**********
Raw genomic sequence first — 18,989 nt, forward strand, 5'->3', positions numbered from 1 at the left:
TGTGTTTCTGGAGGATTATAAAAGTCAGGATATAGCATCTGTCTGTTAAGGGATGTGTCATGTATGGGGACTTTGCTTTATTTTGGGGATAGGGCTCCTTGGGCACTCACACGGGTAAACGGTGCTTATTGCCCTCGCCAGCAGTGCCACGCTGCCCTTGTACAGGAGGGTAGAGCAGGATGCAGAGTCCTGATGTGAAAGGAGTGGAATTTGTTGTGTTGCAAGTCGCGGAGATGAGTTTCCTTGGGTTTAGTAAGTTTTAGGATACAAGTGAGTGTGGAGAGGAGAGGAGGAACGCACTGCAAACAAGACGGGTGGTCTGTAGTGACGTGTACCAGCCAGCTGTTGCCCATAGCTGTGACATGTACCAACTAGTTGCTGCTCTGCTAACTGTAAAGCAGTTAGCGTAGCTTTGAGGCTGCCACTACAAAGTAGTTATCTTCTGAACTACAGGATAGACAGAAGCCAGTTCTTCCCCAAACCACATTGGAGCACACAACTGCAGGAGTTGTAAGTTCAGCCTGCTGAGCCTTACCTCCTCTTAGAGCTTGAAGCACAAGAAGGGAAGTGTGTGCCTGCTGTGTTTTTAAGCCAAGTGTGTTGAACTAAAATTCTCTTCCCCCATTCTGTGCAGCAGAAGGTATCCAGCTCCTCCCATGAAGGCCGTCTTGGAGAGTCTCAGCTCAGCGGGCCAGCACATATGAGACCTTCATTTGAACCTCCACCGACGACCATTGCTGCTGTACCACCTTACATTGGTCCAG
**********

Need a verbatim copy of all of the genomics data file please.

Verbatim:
Raw genomic sequence first — 18,989 nt, forward strand, 5'->3', positions numbered from 1 at the left:
TGTGTTTCTGGAGGATTATAAAAGTCAGGATATAGCATCTGTCTGTTAAGGGATGTGTCATGTATGGGGACTTTGCTTTATTTTGGGGATAGGGCTCCTTGGGCACTCACACGGGTAAACGGTGCTTATTGCCCTCGCCAGCAGTGCCACGCTGCCCTTGTACAGGAGGGTAGAGCAGGATGCAGAGTCCTGATGTGAAAGGAGTGGAATTTGTTGTGTTGCAAGTCGCGGAGATGAGTTTCCTTGGGTTTAGTAAGTTTTAGGATACAAGTGAGTGTGGAGAGGAGAGGAGGAACGCACTGCAAACAAGACGGGTGGTCTGTAGTGACGTGTACCAGCCAGCTGTTGCCCATAGCTGTGACATGTACCAACTAGTTGCTGCTCTGCTAACTGTAAAGCAGTTAGCGTAGCTTTGAGGCTGCCACTACAAAGTAGTTATCTTCTGAACTACAGGATAGACAGAAGCCAGTTCTTCCCCAAACCACATTGGAGCACACAACTGCAGGAGTTGTAAGTTCAGCCTGCTGAGCCTTACCTCCTCTTAGAGCTTGAAGCACAAGAAGGGAAGTGTGTGCCTGCTGTGTTTTTAAGCCAAGTGTGTTGAACTAAAATTCTCTTCCCCCATTCTGTGCAGCAGAAGGTATCCAGCTCCTCCCATGAAGGCCGTCTTGGAGAGTCTCAGCTCAGCGGGCCAGCACATATGAGACCTTCATTTGAACCTCCACCGACGACCATTGCTGCTGTACCACCTTACATTGGTCCAG